A cartoon tacked to a bulletin board shows a picture of a young boy wearing a baseball cap and holding a bat and a glove. Standing next to his father, who is absorbed in reading the newspaper. the boy says, “Play with me, or trade me!”
Playing with our children is a great way to bond with them and build cords of affection that last a lifetime.
Paul Lewis told about standing behind the backstop, watching his son David catch a baseball game. Shouting words of encouragement, he was sure he was watching the next Yogi Berra, the renowned catcher for the New York Yankees from 1946 to 1965. On the other hand, Lewis sensed it was important not to pressure his son.
He observed that catching baseball is a lot like fathering. The first requirement is to catch. By that, he meant hovering at home plate and not allowing anything to get by. As a father, he wanted to “catch” every moment he could with his kids. When he played with his children, it showed them he liked them, that they were important to him and he considered them to be fun.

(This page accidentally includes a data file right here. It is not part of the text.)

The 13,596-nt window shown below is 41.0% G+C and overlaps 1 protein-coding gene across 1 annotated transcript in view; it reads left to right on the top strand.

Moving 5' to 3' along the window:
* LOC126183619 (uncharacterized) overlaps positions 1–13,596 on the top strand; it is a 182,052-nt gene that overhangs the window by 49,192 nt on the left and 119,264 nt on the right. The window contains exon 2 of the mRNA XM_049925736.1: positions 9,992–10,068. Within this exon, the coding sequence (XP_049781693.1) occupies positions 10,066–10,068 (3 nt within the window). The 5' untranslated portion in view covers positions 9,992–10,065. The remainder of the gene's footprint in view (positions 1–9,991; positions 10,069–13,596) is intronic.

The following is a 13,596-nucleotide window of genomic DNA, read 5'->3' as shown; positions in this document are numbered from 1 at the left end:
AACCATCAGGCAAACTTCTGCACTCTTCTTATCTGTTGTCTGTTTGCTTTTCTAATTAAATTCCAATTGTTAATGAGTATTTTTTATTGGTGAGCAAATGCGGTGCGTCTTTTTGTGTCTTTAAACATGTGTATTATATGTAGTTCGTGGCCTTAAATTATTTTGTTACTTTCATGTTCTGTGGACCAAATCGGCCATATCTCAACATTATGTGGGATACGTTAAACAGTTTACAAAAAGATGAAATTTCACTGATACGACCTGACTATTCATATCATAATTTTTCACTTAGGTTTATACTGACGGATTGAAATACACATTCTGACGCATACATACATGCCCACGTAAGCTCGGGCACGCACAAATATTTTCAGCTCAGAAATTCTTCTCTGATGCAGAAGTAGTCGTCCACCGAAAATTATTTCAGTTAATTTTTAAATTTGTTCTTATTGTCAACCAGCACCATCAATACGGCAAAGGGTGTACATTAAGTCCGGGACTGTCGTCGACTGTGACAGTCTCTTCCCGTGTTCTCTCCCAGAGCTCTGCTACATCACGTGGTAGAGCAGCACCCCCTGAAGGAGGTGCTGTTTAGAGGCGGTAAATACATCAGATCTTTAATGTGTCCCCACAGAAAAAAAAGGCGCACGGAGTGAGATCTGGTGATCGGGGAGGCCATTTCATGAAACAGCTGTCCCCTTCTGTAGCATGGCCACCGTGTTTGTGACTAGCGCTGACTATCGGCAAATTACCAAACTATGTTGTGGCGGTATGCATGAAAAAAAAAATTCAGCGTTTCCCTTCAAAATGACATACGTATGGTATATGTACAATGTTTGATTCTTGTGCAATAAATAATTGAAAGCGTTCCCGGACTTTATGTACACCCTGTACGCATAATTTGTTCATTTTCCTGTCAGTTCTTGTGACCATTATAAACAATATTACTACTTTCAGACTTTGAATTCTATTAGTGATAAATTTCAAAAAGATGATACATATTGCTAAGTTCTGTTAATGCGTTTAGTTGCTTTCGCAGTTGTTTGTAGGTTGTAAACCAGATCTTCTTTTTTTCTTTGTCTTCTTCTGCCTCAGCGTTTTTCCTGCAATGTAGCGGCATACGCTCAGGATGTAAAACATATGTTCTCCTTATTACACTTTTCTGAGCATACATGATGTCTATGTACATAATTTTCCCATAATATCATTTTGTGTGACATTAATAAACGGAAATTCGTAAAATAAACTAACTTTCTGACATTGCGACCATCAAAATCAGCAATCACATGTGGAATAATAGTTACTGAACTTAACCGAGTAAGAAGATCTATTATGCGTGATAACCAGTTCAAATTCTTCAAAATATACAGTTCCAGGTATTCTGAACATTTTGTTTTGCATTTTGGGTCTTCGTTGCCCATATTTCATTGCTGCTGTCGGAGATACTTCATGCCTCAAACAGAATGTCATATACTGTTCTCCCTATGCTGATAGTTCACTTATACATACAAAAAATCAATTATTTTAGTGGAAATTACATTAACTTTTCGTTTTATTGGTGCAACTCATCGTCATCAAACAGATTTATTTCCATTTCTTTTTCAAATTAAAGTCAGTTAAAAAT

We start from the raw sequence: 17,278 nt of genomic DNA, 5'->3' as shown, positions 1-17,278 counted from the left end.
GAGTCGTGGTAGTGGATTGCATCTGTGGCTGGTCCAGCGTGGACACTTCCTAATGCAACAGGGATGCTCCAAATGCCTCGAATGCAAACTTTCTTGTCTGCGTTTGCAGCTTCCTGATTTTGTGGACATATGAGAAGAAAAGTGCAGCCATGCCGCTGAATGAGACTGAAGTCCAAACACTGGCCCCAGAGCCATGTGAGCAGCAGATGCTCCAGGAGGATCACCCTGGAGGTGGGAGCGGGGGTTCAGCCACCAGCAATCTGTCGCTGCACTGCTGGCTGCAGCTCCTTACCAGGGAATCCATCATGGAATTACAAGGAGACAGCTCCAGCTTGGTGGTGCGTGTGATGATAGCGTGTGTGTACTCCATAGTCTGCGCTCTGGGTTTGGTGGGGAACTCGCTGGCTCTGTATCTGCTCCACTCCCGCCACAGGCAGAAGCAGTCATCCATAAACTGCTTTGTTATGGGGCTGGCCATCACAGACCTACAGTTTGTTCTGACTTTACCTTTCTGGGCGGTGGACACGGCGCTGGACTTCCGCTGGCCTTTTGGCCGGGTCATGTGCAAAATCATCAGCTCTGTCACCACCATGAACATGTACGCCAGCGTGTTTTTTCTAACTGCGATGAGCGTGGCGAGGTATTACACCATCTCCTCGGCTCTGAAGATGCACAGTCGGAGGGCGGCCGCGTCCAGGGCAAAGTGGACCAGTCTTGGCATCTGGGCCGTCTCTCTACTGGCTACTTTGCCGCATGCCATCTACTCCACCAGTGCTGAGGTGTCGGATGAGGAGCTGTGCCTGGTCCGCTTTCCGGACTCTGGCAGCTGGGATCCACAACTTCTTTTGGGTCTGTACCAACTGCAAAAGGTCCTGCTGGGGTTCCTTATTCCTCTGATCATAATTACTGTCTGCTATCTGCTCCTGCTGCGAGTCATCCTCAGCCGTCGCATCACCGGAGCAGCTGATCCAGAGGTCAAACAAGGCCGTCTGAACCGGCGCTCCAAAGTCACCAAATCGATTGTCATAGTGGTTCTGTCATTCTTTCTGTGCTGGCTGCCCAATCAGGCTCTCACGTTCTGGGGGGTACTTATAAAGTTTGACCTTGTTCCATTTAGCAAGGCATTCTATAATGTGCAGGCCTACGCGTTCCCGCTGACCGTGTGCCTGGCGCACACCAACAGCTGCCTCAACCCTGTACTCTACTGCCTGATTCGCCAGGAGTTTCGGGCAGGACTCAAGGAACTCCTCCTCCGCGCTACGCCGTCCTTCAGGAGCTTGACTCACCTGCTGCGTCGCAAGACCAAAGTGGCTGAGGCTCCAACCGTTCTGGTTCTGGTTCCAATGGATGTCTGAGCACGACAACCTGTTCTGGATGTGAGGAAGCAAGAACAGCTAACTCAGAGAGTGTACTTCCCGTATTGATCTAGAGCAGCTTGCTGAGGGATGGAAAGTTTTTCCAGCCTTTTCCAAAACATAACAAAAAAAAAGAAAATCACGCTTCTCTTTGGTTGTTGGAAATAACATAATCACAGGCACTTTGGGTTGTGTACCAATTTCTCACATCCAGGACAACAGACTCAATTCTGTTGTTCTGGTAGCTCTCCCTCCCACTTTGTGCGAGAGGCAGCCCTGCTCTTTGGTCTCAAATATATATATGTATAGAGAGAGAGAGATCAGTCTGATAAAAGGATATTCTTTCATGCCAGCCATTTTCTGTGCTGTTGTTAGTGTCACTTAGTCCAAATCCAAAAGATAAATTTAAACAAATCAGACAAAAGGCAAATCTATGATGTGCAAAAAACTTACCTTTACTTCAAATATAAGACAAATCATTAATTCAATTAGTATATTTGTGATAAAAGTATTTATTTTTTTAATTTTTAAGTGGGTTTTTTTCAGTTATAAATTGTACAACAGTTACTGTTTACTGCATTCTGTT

Working together, wrestling on the floor or just acting silly became times of bonding. It also made it easier for them to obey when he had to insist.
The second requirement of catchers is to throw well. Lewis compared that to being prayerful, to being alert, quick and accurate in asking God to protect his children from the negative influences that would drag them down. All fathers have to make judgment calls. That’s when we ask ourselves, “Was I too strict or too lenient? Were my words loving enough? Did I control my temper? Did I have the right balance of work and time with family?”
Baseball players know training is important, too. As we observe Father’s Day this weekend, let’s remember the challenge of training “a child in the way he should go” so that “when he is old he will not turn from it” (Proverbs 22:6 NIV).